Debating in the shadow of impeachment

Typical of our politics, many meaningless salvos were exchanged in politics and in punditry over whether House Speaker Nancy Pelosi (D-C...

Typical of our politics, many meaningless salvos were exchanged in politics and in punditry over whether House Speaker Nancy Pelosi (D-Calif.) was wise or unwise to hold off on sending the articles and impeachment managers over to the other side of the Capitol.

At the least, the delay pressured some Republican senators to admit that, yes, a trial with no witnesses is not a trial at all. “Time has been our friend in all of this,” Pelosi said at a news conference Wednesday during which she named seven impeachment managers. With new information emerging about Rudy Giuliani’s unseemly efforts to undermine our own country’s ambassador to Ukraine, it was hard to deny her claim.

But a nation that made Hillary Clinton’s use of a private email server front-page news for years is so numb to Trump’s extravagant abuses of power that everything he does just rolls by as if we were watching a movie about another country with a dysfunctional political system and a corrupt, madcap leader. In a rambling campaign speech Tuesday night in Milwaukee, Trump elevated our discourse by describing Pelosi’s district in San Francisco as “filthy, dirty.”

The heartbreak for democracy here is that Republicans, who would have held years of hearings if President Barack Obama or Hillary Clinton had been accused of watching Netflix on government computers, cover their eyes and ears when it comes to very nearly everything Trump does. It’s what we expect from authoritarian political systems in which the ruling party does whatever is necessary to maintain power — including, by the way, packing the courts. It’s not what we thought could happen here.

All of which gave an anticlimactic quality to the Democrats’ Des Moines debate. Everyone said the appropriate things about Trump’s lying and corruption. Yet it was only in Joe Biden’s closing comments that the gravity of our situation was truly brought home. “We can overcome four years of Donald Trump,” he said, “but eight years of Donald Trump will be an absolute disaster and fundamentally change this nation.”

There was nothing novel here. These words have been talismanic for Biden since the day he announced his candidacy. Yet they still ring true to enough Democrats — despite some younger voters’ impatience with the 77-year-old warhorse and some shaky debate performances — that Biden has held on to his core constituency of older voters across racial lines. It’s hard to see that anything he did Tuesday will make them reconsider, and this may be enough for him to prevail.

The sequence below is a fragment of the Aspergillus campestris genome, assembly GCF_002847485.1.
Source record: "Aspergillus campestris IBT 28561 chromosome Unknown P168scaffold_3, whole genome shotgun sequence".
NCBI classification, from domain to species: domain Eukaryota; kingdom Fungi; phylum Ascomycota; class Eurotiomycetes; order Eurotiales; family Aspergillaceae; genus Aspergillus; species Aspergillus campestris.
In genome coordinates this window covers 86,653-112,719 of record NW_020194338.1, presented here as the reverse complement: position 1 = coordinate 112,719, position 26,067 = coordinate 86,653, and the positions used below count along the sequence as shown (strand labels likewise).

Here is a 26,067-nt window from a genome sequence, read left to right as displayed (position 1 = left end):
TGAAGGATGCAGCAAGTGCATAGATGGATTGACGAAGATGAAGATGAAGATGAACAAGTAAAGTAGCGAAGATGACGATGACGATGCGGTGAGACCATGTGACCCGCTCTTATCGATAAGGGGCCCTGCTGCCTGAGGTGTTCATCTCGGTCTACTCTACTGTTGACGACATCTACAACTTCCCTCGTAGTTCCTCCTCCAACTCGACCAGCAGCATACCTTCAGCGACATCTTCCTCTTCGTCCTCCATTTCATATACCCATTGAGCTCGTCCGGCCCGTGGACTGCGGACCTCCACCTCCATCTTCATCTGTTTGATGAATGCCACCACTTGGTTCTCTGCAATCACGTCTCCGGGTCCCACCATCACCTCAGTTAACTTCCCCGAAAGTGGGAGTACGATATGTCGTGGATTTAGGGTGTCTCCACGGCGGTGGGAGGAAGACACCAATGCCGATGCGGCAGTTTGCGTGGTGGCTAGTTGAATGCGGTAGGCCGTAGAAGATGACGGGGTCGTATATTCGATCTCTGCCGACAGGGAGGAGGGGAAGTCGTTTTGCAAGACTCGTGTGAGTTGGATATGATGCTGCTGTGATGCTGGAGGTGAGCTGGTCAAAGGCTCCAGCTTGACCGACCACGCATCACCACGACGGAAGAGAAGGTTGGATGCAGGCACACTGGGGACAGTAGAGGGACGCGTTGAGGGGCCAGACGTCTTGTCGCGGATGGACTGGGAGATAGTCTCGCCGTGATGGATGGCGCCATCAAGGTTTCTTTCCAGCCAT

If any candidate shook up the race, at least a little, it was Massachusetts Sen. Elizabeth Warren. She had the forcefulness and fluency of some of her best earlier performances, although her effort to stake out philosophical terrain between Sanders and her moderate rivals required some fancy footwork. She also moved gender issues center-stage with a strong intervention on behalf of universal child care and by cleverly pointing out that, among the debaters, only she and Minnesota Sen. Amy Klobuchar had never lost an election. This came in response to reports that Sen. Bernie Sanders (I-Vt.) had told Warren in 2018 that a woman could not get elected president, which he denied even thinking.

Sanders’s consistency is astonishing. He’d be the same guy whether he debated in Des Moines or Dusseldorf.

Klobuchar was spirited in appealing to pragmatic Democrats after she got past her embarrassing difficulty in recalling the name of Democratic Kansas Gov. Laura Kelly. But to break through, she needed to score more points against Pete Buttigieg, and for Biden to do far worse than he did. The former South Bend, Ind., mayor was, as always, eloquent, but he was sidelined as Biden and Sanders had a semi-hawk/ardent-dove foreign policy exchange and Warren and Sanders dealt with who said what to whom.

This debate likely leaves Iowa’s poor caucus-goers more uncertain than ever as they decide under the cloud of a national political crisis. But it made one thing obvious: The outcome on a cold Monday night in February will hang on whether most of them are thinking about the urgency of dispatching Trump, or are pondering instead the kind of country they want to build after he is gone.

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Newsrust: Debating in the shadow of impeachment
Debating in the shadow of impeachment
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